Value-added tax (VAT) is a tax imposed on goods and services at every stage of their production during which value is added, from initial production to distribution and consumption. The scope of Vietnam VAT is fairly large and it is likely that your company has to pay for it.
For a better understanding, let’s work through some crucial aspects, including what goods and services are taxable, how to calculate your VAT and other obligations you need to fulfill.
Introduction to Vietnam VAT
In Vietnam, all organizations and individuals that produce, trade, or provide goods and services are subject to VAT.
Furthermore, any company or person that imports goods or purchases services from overseas also needs to pay VAT.
Generally, all types of goods and services used for production, trading, and consumption in Vietnam are subject to VAT, except for those that are defined as non-taxable products.
Specifically, the following products are exempt from value-added tax in Vietnam:
- Products from cultivation and husbandry, aquatic products (not yet been processed) when sold directly by the producing organizations or when imported;
- Other products that relate to agriculture;
- Transfer of rights to use land;
- Insurance services;
- Financial or banking services or securities trading (stock/share);
- Healthcare services for humans and animals;
- Public transportation by bus and tramcar;
- Specific types of imported machinery, equipment, materials, or facilities that cannot yet be produced or manufactured in Vietnam;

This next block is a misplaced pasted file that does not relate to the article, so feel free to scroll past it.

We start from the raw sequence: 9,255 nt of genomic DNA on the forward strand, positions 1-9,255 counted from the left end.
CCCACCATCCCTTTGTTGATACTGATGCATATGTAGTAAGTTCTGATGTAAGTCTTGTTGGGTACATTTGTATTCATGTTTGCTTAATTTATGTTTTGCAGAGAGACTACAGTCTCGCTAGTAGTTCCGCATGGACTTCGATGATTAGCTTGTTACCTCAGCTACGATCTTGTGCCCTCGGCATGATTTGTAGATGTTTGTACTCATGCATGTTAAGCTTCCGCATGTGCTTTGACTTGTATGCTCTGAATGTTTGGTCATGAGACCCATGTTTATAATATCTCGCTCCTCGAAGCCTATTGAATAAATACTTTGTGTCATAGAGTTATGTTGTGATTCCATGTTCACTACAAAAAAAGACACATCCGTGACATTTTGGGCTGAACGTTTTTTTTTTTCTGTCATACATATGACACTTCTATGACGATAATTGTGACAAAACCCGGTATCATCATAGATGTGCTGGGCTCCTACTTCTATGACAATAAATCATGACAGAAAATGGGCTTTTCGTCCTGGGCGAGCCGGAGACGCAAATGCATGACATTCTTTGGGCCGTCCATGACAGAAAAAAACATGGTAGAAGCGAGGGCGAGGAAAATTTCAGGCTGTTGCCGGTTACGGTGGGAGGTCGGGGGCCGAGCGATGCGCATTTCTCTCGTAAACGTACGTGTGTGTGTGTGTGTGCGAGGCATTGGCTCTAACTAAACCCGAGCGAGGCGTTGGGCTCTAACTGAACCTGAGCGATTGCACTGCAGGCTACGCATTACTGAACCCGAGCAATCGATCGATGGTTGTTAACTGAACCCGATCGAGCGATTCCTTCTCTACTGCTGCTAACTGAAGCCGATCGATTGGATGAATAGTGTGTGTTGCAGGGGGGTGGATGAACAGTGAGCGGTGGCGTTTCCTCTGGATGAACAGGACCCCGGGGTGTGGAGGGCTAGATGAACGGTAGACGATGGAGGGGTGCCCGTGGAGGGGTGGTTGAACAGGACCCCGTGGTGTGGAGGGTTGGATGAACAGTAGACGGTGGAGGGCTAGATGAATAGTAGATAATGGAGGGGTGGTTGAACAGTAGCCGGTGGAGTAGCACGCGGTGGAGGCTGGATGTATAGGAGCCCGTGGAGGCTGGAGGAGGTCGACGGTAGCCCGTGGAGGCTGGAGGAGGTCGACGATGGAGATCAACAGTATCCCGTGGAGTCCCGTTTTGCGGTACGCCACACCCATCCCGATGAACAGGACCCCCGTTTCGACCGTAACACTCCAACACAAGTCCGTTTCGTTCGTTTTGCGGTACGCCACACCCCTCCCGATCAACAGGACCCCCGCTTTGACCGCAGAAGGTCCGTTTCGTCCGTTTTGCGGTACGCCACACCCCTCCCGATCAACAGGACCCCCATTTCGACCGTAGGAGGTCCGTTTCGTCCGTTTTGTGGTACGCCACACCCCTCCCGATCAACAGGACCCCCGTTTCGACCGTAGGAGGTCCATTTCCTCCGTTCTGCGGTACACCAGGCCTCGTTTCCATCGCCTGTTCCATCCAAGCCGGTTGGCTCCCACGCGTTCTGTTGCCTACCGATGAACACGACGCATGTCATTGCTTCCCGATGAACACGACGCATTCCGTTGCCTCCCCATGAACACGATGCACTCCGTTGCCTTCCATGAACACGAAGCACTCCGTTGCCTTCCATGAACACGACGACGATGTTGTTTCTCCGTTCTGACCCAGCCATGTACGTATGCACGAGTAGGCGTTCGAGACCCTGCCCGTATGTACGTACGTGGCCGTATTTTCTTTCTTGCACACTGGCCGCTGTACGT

- Transited goods in Vietnam; goods temporarily imported for later re-export or vice versa; raw materials imported for the production or processing of later-exported goods under contracts signed with foreign parties; goods and services traded between foreign countries and non-tariff areas or between non-tariff areas;
- Transfer of technology under the law of technology transfer; transfer of rights to own intellectual property under the law of intellectual property; computer software;
- Gold under the forms of bar and ingot;
- Goods and services of business households/individuals whose yearly revenue is no more than 100 million VND;
- Other types of products.
For a full, concise, and detailed breakdown of Vietnam Tax System, make sure you check out our article!
What are VAT rates in Vietnam?
In general, there are three VAT rates for different kinds of goods or services in Vietnam.
(1) 0% Rate
This rate applies to exported goods and services, international transportation, and non-taxable products upon exportation except for: